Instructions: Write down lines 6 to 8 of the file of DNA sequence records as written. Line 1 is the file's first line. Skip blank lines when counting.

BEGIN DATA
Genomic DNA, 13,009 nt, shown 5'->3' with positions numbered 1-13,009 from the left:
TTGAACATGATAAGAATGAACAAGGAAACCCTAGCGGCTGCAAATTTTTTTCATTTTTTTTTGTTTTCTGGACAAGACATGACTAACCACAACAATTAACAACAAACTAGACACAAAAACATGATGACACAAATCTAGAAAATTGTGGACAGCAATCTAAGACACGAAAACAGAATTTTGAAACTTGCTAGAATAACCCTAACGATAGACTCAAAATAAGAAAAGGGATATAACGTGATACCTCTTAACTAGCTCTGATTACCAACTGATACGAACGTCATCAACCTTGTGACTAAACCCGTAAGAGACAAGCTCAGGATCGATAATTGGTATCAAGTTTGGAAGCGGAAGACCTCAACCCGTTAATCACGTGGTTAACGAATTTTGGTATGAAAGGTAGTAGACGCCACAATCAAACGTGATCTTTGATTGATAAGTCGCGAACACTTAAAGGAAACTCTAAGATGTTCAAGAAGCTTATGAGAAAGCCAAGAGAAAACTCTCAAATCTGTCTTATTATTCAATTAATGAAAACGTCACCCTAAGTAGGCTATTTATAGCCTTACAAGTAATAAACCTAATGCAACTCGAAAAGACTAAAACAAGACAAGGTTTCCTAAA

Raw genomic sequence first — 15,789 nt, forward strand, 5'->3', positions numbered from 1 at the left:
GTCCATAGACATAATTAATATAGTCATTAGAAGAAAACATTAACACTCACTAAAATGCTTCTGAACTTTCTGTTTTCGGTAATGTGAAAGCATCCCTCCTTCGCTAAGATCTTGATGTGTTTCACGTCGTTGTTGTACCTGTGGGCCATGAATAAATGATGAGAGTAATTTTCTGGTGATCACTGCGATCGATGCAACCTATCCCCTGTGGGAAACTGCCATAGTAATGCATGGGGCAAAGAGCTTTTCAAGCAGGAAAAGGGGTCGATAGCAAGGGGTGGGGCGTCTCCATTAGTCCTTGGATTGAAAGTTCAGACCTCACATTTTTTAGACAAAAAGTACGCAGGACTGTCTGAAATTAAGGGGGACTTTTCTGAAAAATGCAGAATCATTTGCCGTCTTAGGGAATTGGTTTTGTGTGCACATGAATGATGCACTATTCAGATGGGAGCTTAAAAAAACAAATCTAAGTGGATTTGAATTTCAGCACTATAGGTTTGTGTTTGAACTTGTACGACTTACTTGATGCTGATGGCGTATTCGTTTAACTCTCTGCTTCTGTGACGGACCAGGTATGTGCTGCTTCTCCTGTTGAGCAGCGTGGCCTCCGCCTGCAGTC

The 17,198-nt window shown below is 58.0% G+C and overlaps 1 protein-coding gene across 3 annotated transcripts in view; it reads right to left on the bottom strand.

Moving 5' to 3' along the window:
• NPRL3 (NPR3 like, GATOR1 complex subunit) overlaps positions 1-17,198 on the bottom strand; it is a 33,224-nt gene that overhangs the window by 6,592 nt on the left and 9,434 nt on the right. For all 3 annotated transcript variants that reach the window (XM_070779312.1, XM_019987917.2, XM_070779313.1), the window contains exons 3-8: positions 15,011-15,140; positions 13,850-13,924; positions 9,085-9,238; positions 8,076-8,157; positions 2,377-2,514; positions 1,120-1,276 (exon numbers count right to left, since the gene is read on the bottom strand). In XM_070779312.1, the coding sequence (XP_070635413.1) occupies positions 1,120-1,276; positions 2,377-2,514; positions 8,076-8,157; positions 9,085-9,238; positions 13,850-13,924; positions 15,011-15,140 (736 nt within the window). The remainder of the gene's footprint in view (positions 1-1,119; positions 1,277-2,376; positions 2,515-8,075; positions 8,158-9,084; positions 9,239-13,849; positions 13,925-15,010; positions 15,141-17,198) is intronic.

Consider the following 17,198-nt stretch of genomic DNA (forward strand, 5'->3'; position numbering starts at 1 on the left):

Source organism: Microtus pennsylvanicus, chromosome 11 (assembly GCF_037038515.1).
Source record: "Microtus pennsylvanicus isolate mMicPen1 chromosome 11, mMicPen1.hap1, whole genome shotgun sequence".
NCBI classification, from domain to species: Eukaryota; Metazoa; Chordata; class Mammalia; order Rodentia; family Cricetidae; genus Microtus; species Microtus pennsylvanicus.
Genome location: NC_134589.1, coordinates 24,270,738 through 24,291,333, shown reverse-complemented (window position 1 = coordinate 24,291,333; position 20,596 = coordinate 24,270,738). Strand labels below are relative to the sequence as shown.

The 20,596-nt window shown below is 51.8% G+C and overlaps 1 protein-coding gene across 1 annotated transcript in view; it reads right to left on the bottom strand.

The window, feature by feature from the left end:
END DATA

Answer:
Moving 5' to 3' along the window:
• NPRL3 (NPR3 like, GATOR1 complex subunit) overlaps positions 1-17,198 on the bottom strand; it is a 33,224-nt gene that overhangs the window by 6,592 nt on the left and 9,434 nt on the right. For all 3 annotated transcript variants that reach the window (XM_070779312.1, XM_019987917.2, XM_070779313.1), the window contains exons 3-8: positions 15,011-15,140; positions 13,850-13,924; positions 9,085-9,238; positions 8,076-8,157; positions 2,377-2,514; positions 1,120-1,276 (exon numbers count right to left, since the gene is read on the bottom strand). In XM_070779312.1, the coding sequence (XP_070635413.1) occupies positions 1,120-1,276; positions 2,377-2,514; positions 8,076-8,157; positions 9,085-9,238; positions 13,850-13,924; positions 15,011-15,140 (736 nt within the window). The remainder of the gene's footprint in view (positions 1-1,119; positions 1,277-2,376; positions 2,515-8,075; positions 8,158-9,084; positions 9,239-13,849; positions 13,925-15,010; positions 15,141-17,198) is intronic.

Consider the following 17,198-nt stretch of genomic DNA (forward strand, 5'->3'; position numbering starts at 1 on the left):